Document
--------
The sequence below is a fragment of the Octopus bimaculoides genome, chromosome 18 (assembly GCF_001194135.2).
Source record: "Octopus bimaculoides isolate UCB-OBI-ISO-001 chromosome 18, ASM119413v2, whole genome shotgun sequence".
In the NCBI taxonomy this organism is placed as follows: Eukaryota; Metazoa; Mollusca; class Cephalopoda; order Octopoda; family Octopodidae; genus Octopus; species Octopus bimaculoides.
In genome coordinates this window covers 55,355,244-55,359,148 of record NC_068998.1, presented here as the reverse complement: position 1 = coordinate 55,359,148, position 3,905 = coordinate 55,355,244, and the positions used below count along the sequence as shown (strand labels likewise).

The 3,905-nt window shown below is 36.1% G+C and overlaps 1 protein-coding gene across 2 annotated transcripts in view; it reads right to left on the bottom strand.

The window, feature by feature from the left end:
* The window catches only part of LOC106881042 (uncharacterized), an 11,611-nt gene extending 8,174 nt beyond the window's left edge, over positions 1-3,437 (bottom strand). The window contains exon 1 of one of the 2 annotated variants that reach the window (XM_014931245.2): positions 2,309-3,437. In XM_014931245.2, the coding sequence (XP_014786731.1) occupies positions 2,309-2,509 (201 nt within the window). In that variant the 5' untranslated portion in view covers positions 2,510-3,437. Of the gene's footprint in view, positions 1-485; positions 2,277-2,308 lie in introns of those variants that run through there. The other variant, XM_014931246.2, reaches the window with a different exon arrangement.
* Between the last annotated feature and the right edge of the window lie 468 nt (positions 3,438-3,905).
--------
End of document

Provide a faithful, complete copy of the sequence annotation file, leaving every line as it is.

The sequence below is a fragment of the Octopus bimaculoides genome, chromosome 18 (assembly GCF_001194135.2).
Source record: "Octopus bimaculoides isolate UCB-OBI-ISO-001 chromosome 18, ASM119413v2, whole genome shotgun sequence".
In the NCBI taxonomy this organism is placed as follows: Eukaryota; Metazoa; Mollusca; class Cephalopoda; order Octopoda; family Octopodidae; genus Octopus; species Octopus bimaculoides.
In genome coordinates this window covers 55,355,244-55,359,148 of record NC_068998.1, presented here as the reverse complement: position 1 = coordinate 55,359,148, position 3,905 = coordinate 55,355,244, and the positions used below count along the sequence as shown (strand labels likewise).

The 3,905-nt window shown below is 36.1% G+C and overlaps 1 protein-coding gene across 2 annotated transcripts in view; it reads right to left on the bottom strand.

The window, feature by feature from the left end:
* The window catches only part of LOC106881042 (uncharacterized), an 11,611-nt gene extending 8,174 nt beyond the window's left edge, over positions 1-3,437 (bottom strand). The window contains exon 1 of one of the 2 annotated variants that reach the window (XM_014931245.2): positions 2,309-3,437. In XM_014931245.2, the coding sequence (XP_014786731.1) occupies positions 2,309-2,509 (201 nt within the window). In that variant the 5' untranslated portion in view covers positions 2,510-3,437. Of the gene's footprint in view, positions 1-485; positions 2,277-2,308 lie in introns of those variants that run through there. The other variant, XM_014931246.2, reaches the window with a different exon arrangement.
* Between the last annotated feature and the right edge of the window lie 468 nt (positions 3,438-3,905).